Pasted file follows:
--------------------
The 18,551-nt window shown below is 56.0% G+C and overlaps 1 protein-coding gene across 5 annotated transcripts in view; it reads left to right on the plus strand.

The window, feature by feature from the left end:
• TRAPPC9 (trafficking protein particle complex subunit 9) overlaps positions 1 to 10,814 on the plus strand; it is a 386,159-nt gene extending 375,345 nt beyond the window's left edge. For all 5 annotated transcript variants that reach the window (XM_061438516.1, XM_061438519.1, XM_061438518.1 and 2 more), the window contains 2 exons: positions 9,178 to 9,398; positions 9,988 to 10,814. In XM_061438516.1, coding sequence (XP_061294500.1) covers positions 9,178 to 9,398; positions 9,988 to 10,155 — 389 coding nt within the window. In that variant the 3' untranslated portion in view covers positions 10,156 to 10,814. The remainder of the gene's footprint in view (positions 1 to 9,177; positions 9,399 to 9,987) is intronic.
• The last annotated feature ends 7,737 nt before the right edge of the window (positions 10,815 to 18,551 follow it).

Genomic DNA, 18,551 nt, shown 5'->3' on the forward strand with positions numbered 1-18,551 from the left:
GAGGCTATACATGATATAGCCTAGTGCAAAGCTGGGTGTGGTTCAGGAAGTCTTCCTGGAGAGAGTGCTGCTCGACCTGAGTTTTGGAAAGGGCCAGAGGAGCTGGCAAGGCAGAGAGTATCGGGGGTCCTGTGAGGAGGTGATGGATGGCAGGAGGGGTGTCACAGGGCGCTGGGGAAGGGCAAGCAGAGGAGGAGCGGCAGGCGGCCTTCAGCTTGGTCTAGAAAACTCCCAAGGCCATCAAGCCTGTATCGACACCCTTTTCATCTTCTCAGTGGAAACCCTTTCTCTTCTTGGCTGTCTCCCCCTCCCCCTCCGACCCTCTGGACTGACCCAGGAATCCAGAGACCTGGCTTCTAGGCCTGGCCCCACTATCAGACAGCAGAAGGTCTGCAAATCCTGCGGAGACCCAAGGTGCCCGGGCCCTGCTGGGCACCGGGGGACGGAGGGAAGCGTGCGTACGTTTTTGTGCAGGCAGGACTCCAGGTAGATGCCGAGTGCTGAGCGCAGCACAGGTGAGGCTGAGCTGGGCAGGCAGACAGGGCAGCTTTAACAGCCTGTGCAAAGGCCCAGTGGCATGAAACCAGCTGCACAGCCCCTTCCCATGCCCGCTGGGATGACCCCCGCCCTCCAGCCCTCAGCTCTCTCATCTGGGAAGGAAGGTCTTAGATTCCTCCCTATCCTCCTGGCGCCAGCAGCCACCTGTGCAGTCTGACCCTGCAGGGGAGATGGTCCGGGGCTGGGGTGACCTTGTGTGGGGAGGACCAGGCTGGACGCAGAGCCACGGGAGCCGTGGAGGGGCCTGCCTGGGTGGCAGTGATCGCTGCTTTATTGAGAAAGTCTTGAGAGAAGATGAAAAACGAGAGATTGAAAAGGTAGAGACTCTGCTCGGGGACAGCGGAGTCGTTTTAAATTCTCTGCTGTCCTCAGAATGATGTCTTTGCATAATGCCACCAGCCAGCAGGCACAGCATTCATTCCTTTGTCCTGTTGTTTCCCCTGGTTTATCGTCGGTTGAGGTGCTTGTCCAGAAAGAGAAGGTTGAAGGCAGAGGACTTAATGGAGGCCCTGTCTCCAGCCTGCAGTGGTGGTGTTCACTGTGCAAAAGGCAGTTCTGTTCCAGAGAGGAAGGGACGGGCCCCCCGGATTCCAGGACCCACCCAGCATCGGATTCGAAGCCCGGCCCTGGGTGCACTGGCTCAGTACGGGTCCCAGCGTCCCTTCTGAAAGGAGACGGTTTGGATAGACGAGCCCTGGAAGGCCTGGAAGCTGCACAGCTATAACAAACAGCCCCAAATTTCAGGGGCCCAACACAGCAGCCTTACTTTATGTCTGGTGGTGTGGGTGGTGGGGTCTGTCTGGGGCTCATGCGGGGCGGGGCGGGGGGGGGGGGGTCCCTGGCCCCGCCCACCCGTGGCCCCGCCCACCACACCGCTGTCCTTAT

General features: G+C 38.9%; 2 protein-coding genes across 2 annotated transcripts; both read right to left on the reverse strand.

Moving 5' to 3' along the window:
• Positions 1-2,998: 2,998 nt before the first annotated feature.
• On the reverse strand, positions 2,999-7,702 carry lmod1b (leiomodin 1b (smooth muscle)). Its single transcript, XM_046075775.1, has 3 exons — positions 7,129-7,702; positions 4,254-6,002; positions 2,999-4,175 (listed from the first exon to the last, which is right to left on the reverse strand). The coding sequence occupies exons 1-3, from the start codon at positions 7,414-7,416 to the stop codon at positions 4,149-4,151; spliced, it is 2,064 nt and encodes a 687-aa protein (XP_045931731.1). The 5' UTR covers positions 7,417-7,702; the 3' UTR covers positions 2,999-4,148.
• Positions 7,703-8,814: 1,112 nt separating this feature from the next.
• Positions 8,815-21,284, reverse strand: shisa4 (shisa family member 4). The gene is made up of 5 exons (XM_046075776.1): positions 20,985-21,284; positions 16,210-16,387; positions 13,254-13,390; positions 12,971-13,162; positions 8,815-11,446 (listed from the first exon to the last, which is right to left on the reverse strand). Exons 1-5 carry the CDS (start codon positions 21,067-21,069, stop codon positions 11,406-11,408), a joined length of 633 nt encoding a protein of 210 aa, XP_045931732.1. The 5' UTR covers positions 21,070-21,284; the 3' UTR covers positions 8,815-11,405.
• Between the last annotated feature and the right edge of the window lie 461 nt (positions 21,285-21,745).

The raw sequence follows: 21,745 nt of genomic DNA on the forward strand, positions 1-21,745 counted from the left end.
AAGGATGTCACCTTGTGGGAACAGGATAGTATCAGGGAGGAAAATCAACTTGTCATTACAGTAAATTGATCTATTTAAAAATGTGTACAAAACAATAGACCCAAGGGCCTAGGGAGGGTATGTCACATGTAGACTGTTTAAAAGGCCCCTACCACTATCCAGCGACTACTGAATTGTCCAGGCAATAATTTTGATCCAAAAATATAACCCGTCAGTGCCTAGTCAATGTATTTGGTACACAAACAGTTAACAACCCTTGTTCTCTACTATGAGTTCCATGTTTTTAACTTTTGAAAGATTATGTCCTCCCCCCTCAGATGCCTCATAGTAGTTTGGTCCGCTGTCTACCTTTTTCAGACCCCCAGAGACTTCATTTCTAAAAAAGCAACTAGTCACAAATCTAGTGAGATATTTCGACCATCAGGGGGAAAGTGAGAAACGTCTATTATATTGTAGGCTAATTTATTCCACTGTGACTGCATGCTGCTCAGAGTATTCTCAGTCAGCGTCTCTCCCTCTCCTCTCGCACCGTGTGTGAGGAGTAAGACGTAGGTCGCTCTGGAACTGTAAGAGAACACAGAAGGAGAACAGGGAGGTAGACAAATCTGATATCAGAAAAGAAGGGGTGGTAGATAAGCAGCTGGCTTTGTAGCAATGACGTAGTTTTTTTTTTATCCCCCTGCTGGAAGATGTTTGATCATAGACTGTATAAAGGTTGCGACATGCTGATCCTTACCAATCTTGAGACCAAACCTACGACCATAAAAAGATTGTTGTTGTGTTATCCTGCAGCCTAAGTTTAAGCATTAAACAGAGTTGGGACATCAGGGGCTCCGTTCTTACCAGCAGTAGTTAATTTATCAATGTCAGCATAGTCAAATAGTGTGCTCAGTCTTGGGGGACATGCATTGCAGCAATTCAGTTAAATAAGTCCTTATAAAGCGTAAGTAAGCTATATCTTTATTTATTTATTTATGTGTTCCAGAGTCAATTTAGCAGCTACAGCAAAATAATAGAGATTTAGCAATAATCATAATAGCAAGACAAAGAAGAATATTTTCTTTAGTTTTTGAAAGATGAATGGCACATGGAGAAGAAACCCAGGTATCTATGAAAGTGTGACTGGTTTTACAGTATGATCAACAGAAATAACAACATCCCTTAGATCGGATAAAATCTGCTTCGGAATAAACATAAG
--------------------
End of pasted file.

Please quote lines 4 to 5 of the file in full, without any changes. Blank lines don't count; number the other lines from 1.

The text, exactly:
• The last annotated feature ends 7,737 nt before the right edge of the window (positions 10,815 to 18,551 follow it).

Genomic DNA, 18,551 nt, shown 5'->3' on the forward strand with positions numbered 1-18,551 from the left: